Pup in a Box

My dad used to tell me stories about one of the dogs he had growing up. I forget its name, unfortunately, but the dog lived nearly 15 years before it succumbed to the vagaries of old age. Even when I was young, I could tell that dad loved that dog. He lit up every time he told that story, and I’d ask him about it frequently just so I could picture it in my mind’s eye and imagine my dad as a young boy running around with his dog. It’s hard to imagine your parents as kids themselves, but something about that story resonated with me and made my dad more real to me.

It goes without saying that my dad loved dogs. You don’t talk about something frequently unless it stirs a passion within you. I had many dogs growing up. I’m not sure my dad was ever as close to any of them as he was the one from his childhood, but he always made sure I had a dog by my side.

The first dog I remember was a mutt named Sam. Sam barely stood knee high to an adult with his stubby legs and long sandstone coat. He wasn’t even particularly fond of me, occasionally growling at me when I got too physical with him. He snapped at me once, and that made me hesitant to get really close to him, but I loved having him around and played with him outside often.

Sam loved my dad. He would follow him to the car when he left for work or ran errands and he’d trot out to the road when my dad pulled that old, blue Ford Maverick he drove onto the two-lane road that ran in front of our house. There was rarely much traffic on that road, but the cars that did pass by were often speeding. Despite the dangers of the road, Sam would amble casually across the road as if any cars would stop for him.

One weekend, dad drove me up the hill to visit my grandparents (we only lived a quarter mile away but my parents never walked anywhere back then). As Sam was wont to do, he cut through the pasture behind our house and followed us along the short, circuitous path to my grandparents’ place on the hill. He probably moved as fast as his stubby legs could take him, but we were already parked and standing outside talking to my grandfather when Sam cut through my uncle’s yard and headed across the road to greet us.

We could see him coming through the fields, and my dad even laughed that the dog had followed us as all three of us watched him, but just as Sam started across the road, a junky, old car came flying around the curve and struck him right in front of us. Sam flew into the air and landed with a sickening thud on the pavement. The car continued around the curve but came to a stop and turned around.

Dad cursed under his breath, but mostly, we just stood there, stunned. Sam didn’t move, and perhaps, we all knew how this was going to end. Except me. Dad tried to keep me back, but I insisted on helping my dog. By the time we reached the road, the driver, a young man with a porn-mustache and billowing, flowered shirt, stepped from his car and apologized profusely as we drug our dog from the road.

Dad didn’t express any anger toward the man, nor did the man hang around long, but he wasn’t happy that our dog had been run down. It didn’t help that I refused to accept the fact that Sam was dead. His eyes were still open in a vacant, lifeless stare, which to me meant he was still alive. I tried to convince my dad that he was not dead and I pointed to his open eyes repeatedly as he drug him to a grave in the pasture. Finally, he put a stop to my rambling with a few curt words, and the tears came. After he properly buried Sam, he put his arm on my shoulder as we walked back to my grandparents’ house. Dad didn’t say anything, he was never good at dealing with emotion, but it comforted me nonetheless.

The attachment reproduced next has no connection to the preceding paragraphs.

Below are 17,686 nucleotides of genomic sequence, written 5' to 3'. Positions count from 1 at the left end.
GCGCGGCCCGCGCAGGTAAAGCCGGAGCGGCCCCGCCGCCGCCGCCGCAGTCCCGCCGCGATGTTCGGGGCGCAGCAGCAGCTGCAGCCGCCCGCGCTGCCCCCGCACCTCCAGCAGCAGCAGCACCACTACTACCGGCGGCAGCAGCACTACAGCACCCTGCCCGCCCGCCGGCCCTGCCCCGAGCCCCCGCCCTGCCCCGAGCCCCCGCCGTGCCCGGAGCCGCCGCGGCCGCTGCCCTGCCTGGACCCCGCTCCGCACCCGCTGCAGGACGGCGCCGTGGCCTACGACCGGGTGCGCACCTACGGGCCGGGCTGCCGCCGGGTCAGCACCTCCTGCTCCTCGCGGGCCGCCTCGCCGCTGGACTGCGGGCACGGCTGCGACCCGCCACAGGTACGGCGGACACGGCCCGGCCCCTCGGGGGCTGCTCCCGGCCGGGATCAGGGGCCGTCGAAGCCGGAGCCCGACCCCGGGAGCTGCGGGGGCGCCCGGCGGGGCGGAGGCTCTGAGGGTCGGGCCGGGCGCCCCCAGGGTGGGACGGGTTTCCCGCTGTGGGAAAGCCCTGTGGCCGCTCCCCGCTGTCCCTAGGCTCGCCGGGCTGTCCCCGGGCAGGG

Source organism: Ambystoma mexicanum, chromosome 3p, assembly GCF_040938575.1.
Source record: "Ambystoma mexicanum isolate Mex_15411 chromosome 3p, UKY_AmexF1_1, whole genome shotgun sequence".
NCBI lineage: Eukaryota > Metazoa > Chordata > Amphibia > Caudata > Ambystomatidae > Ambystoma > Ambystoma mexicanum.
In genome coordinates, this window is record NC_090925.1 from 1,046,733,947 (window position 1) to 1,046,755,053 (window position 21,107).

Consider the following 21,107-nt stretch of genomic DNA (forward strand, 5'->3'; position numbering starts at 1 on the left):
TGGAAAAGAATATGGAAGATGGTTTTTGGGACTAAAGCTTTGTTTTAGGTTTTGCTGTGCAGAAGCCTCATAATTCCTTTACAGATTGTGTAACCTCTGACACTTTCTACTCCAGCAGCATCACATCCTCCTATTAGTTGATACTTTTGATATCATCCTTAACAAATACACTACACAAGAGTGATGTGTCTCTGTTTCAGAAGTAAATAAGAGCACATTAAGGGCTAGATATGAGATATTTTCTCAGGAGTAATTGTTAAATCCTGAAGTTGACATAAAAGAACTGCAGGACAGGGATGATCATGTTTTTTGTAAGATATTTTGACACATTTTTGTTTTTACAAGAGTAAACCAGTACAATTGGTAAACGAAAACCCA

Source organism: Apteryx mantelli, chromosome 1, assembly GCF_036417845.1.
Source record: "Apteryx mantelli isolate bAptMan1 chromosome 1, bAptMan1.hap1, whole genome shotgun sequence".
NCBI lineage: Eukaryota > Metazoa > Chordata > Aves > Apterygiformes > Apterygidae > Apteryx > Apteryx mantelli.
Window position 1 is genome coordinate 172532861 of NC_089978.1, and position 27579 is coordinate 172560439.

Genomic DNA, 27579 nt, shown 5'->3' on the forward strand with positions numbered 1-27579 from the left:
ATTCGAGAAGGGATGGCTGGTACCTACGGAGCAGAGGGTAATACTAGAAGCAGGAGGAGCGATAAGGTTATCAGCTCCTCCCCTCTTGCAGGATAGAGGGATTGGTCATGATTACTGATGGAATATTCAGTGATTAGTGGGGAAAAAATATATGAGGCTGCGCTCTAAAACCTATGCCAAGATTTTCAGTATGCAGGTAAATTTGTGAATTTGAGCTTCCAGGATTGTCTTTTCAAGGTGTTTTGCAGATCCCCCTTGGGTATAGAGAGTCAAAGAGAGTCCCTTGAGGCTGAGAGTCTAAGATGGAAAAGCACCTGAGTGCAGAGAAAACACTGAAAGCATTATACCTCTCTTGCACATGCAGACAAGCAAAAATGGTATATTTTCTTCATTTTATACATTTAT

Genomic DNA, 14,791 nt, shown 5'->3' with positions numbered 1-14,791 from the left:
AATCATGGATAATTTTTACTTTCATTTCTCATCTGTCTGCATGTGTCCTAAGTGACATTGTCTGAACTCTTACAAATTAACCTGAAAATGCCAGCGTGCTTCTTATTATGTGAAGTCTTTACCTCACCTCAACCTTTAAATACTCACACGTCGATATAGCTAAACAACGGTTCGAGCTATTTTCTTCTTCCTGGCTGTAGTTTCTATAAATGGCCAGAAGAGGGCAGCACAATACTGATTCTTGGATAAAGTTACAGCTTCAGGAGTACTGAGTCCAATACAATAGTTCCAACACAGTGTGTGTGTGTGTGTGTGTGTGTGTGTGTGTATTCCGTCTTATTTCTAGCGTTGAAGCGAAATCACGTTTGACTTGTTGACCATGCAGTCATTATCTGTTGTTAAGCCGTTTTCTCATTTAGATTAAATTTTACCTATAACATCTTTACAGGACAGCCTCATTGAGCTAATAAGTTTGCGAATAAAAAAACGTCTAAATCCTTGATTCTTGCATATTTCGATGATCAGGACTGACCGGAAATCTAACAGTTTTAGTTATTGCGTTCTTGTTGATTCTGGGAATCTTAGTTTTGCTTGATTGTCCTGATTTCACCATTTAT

At that young age, I learned two important lessons that have stuck with me: life is fragile and fleeting and bad things may happen but something good eventually comes along. Sam may have perished that day, but I wasn’t without a dog for very long. Dad worked with a guy who raised dogs, mostly mutts, and always had a steady stream of puppies ready for new homes. One morning, not long after Sam died, I awoke to find a new puppy in a box in the middle of our living room. I was ecstatic.

Shorty, as I aptly named him, was a short-legged mutt who was mostly white save for a patch of brown and black on his face. He was as excited to see me as I was to see him. I fell in love with him immediately, and we became inseparable companions. He was the first dog that was truly mine. We went everywhere together. As I got older and began to explore the woods behind our house, Shorty was there, always at the ready to chase away dangerous squirrels.

On that first morning, my mom had to tear me away from Shorty long enough to get dressed and eat breakfast, but I was so excited I could barely eat. I wanted to show Shorty off. My cousin Crystal lived across the street at the time, and I just had to show her my new dog. After breakfast, I took Shorty, in the box, over to Crystal’s house and we played with him for a long while. Shorty’s introduction into our family was a roaring success, and thus began my love affair with dogs that still persists to this day. I have my dad to thank for that.

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